in Marginalia

Nassim Nicholas Taleb on avoiding road rage while riding a bike

Fooled by Randomness

I do not think I am reasonable enough to avoid getting angry when a discourteous driver blows his horn at me for being one nanosecond late after a traffic light turns green. I am fully aware that such anger is self-destructive and offers no benefit, and that if I were to develop anger for every idiot around me doing something of the sort, I would be long dead. These small daily emotions are not rational. But we need them to function properly. We are designed to respond to hostility with hostility. I have enough enemies to add some spice to my life, but I sometimes wish I had a few more (I rarely go to the movies and need the entertainment). Life would be unbearably bland if we had no enemies on whom to waste efforts and energy.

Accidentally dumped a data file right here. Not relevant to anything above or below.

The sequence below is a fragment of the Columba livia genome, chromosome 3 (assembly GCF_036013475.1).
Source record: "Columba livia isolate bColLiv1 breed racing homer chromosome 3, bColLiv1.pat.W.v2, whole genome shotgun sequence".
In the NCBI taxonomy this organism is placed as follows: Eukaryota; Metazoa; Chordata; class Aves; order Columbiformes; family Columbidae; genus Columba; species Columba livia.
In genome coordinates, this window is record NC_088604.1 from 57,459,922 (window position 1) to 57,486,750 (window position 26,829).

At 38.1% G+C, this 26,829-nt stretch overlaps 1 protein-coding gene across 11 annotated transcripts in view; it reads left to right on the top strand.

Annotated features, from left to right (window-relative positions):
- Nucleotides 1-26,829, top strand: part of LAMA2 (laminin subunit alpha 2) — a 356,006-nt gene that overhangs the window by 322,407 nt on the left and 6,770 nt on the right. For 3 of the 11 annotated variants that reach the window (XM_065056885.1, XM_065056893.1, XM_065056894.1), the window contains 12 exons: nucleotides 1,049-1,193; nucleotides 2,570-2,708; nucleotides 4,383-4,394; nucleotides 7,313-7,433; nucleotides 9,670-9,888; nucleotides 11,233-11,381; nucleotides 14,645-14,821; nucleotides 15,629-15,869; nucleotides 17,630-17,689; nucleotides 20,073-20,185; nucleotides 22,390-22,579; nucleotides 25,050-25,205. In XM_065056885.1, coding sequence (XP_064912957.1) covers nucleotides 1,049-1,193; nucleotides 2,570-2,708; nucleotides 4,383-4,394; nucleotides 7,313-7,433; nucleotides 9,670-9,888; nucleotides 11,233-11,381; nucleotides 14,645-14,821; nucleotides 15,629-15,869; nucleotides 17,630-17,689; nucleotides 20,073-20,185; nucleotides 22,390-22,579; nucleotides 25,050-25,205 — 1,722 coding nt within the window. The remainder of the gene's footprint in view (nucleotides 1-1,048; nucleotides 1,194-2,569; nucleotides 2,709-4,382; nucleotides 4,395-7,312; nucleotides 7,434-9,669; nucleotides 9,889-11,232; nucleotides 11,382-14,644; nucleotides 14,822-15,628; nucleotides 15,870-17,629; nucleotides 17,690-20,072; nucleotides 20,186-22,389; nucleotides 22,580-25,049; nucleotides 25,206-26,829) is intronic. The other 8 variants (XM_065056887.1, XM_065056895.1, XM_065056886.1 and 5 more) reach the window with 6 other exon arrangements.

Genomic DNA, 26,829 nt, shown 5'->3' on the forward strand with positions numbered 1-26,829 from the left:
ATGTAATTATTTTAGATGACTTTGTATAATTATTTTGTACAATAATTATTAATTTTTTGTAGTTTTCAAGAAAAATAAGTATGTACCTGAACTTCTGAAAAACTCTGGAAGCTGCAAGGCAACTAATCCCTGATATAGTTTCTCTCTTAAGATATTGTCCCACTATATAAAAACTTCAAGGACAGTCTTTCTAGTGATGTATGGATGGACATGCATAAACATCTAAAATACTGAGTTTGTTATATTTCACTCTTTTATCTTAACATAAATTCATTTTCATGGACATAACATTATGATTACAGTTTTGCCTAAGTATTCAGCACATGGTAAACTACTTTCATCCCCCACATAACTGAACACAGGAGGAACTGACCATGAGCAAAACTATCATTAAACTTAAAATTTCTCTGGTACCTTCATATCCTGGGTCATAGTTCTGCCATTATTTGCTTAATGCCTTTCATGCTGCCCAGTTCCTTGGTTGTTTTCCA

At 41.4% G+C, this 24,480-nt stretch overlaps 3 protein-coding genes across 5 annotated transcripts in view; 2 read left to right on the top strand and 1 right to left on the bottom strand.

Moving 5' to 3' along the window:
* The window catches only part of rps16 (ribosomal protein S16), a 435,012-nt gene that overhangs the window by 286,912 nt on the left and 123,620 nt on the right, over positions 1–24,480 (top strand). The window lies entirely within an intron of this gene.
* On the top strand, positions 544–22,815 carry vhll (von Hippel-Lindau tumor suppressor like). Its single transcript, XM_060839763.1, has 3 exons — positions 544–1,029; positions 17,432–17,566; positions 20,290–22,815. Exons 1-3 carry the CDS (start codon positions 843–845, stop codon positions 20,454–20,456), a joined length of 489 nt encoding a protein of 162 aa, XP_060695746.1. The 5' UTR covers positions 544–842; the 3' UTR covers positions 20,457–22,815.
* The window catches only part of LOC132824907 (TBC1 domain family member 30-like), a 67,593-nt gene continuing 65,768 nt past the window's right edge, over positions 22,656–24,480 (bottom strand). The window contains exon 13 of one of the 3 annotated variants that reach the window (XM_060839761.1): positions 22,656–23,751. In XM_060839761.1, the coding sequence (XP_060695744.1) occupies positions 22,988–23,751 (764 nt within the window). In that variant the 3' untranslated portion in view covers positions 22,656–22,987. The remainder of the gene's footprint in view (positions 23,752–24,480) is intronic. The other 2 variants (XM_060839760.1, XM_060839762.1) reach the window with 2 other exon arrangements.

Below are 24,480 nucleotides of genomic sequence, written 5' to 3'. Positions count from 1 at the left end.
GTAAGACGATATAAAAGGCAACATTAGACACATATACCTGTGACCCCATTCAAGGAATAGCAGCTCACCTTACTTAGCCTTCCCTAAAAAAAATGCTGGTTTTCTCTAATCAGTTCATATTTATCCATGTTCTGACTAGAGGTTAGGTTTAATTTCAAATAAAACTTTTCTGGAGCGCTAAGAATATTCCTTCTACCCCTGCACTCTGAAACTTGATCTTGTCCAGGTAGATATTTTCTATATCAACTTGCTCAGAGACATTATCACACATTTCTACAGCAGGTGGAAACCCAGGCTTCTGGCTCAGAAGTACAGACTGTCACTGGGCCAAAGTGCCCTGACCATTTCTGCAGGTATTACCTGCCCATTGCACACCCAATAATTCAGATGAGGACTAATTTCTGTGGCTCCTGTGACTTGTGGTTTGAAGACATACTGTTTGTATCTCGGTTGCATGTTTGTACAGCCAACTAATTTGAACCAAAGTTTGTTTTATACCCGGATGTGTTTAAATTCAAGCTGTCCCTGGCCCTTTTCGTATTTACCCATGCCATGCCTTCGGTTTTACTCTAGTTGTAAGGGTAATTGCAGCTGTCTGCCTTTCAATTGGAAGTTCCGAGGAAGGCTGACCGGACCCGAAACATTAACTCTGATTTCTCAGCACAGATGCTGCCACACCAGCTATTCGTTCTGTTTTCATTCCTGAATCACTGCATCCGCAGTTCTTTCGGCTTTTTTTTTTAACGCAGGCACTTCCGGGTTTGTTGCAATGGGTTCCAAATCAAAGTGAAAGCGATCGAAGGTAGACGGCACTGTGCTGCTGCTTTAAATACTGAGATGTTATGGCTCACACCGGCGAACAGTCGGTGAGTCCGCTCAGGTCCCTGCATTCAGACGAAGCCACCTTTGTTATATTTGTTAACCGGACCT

The good news is that there are tricks. One such trick is to avoid eye contact (through the rearview mirror) with other persons in such traffic encounters. Why? Because when you gaze into someone’s eyes, a different part of your brain, the more emotional one, is activated and engaged as a result of the interaction. I try to imagine that the other person is a Martian, rather than a human being. It works sometimes–but it works best when the person presents the appearance of being from a different species. How? I am an avid road cyclist. Recently, as I was riding along with other cyclists, slowing down traffic in a rural area, a small woman in a giant sports utility vehicle opened her window and heaped curses at us. Not only did it not upset me but I did not even interrupt my thoughts to pay attention. When I am on my bicycle, people in large trucks become a variety of dangerous animals, capable of threatening me but incapable of making me angry.

— From the chapter entitled Wax in my Ears: Living with Randomitis in Fooled by Randomness: The Hidden Role of Chance in Life and in the Markets

 

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